ObamaCare subsidies in jeopardy
A pillar of ObamaCare was put in jeopardy Tuesday as two appeals courts split on whether the law’s premium subsidies are legal in 36 states.
In the first ruling, the D.C. Circuit Court of Appeals said the Affordable Care Act (ACA) does not permit the IRS to distribute premium subsidies on exchanges established by the federal government.
Hours later, the 4th Circuit Court of Appeals came to the opposite conclusion, ruling that the IRS in fact has the authority to issue the subsidies on federally run exchanges because of ambiguity in the law.
The contradictory rulings thrust ObamaCare back into the headlines and raised the possibility of another Supreme Court showdown between the Obama administration and opponents of the new federal healthcare system.
If the divide in the circuit court persists, experts said the case has a good chance of being heard by the high court in 2016, if not earlier. Conservatives are hoping for that outcome, believing their arguments would get a friendly hearing from several of the justices.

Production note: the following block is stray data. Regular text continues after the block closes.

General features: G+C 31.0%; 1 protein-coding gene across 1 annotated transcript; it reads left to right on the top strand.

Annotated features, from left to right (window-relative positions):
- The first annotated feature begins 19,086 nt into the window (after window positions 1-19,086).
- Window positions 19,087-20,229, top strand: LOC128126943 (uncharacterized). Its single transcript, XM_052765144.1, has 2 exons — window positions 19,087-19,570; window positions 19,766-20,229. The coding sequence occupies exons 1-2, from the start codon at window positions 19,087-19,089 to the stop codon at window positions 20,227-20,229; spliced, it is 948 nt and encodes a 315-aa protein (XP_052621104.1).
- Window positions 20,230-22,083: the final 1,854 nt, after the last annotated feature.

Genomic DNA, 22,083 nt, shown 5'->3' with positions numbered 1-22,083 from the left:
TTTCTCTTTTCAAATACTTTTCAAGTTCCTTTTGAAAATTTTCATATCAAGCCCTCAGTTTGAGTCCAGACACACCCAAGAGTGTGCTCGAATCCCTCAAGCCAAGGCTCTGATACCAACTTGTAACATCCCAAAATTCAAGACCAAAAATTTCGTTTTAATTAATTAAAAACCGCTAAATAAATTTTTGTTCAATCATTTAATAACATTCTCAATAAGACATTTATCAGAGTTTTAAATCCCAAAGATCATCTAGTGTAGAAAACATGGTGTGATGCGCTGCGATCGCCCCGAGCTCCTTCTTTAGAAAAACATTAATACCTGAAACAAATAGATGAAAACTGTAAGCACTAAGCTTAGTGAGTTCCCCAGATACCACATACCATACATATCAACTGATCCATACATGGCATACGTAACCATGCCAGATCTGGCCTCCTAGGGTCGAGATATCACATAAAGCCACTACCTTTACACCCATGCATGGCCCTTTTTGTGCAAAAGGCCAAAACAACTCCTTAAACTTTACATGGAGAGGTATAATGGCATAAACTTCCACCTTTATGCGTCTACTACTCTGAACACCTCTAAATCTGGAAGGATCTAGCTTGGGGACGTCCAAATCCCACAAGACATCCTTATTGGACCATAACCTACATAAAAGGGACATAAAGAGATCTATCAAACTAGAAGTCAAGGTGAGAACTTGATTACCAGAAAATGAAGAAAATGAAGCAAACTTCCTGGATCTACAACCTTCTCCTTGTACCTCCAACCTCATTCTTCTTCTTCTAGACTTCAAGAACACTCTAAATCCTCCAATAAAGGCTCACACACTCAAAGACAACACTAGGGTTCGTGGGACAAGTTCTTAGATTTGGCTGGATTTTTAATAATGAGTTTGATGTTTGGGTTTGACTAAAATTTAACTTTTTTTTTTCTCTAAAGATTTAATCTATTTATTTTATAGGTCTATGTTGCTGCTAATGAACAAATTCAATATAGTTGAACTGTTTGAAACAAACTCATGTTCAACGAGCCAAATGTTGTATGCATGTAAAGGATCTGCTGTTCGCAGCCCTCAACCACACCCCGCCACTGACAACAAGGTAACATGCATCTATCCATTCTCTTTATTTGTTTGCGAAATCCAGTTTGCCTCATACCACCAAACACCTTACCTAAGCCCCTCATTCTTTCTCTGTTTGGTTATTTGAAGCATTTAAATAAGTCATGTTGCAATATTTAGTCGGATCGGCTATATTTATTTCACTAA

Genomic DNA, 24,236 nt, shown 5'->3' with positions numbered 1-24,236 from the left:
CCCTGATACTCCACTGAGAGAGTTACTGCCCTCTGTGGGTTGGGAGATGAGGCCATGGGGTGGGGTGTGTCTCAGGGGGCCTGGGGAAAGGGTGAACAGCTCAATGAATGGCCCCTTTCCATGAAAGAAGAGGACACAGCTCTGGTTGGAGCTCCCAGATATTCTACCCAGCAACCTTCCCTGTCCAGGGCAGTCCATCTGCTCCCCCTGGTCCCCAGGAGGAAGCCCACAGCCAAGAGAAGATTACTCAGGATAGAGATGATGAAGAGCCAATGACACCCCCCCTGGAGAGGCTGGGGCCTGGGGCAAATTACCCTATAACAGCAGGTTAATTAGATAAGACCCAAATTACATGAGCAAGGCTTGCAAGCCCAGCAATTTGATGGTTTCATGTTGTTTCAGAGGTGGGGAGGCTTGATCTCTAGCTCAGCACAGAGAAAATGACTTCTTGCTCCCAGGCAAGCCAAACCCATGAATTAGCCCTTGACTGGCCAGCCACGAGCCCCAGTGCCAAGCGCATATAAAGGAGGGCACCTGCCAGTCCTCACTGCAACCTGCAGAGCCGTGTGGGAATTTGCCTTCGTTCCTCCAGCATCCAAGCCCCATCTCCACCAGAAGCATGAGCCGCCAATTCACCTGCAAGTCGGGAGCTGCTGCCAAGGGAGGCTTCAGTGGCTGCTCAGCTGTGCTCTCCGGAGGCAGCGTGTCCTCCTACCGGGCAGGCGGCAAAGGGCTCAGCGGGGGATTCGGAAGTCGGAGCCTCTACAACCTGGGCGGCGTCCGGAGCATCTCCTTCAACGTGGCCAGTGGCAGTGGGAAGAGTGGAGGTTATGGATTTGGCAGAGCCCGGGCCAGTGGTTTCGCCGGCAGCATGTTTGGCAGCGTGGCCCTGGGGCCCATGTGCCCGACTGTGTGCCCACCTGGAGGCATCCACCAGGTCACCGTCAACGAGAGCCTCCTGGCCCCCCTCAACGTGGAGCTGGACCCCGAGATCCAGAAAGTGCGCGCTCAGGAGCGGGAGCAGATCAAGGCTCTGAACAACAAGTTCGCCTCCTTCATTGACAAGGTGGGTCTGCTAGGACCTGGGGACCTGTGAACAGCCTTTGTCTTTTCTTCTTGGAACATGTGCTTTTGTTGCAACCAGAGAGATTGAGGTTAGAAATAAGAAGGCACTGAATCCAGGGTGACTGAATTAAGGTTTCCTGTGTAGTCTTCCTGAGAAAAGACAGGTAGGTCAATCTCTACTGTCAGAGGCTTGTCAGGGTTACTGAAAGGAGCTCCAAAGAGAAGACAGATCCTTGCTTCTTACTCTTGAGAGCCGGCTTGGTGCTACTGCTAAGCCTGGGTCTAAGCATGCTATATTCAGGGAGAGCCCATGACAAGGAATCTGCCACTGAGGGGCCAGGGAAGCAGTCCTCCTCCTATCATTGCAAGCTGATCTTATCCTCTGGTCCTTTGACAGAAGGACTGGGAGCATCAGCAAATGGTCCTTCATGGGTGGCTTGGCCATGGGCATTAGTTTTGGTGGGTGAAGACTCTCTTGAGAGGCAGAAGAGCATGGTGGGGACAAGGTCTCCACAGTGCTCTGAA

Complicating matters further, similar challenges to the healthcare subsidies could eventually be heard at courts in the 10th and 7th circuits.
Still, a Supreme Court review is not inevitable.
The government said Tuesday it would appeal the first decision en banc to the full D.C. Circuit Court, where seven of the 11 judges are Democratic appointees. If the administration wins that appeal, as expected, the current split would be eliminated, lowering the possibility of the justices taking up the case.
The stakes in the case are enormous, as approximately 5 million people could lose their healthcare subsidies if a final ruling invalidates the IRS’s regulation.
A ruling against the administration would demolish ObamaCare’s structure for providing coverage and plunge the federally run exchanges into chaos. It would also pose significant political and logistical challenges to the administration several years into the life of the marketplaces.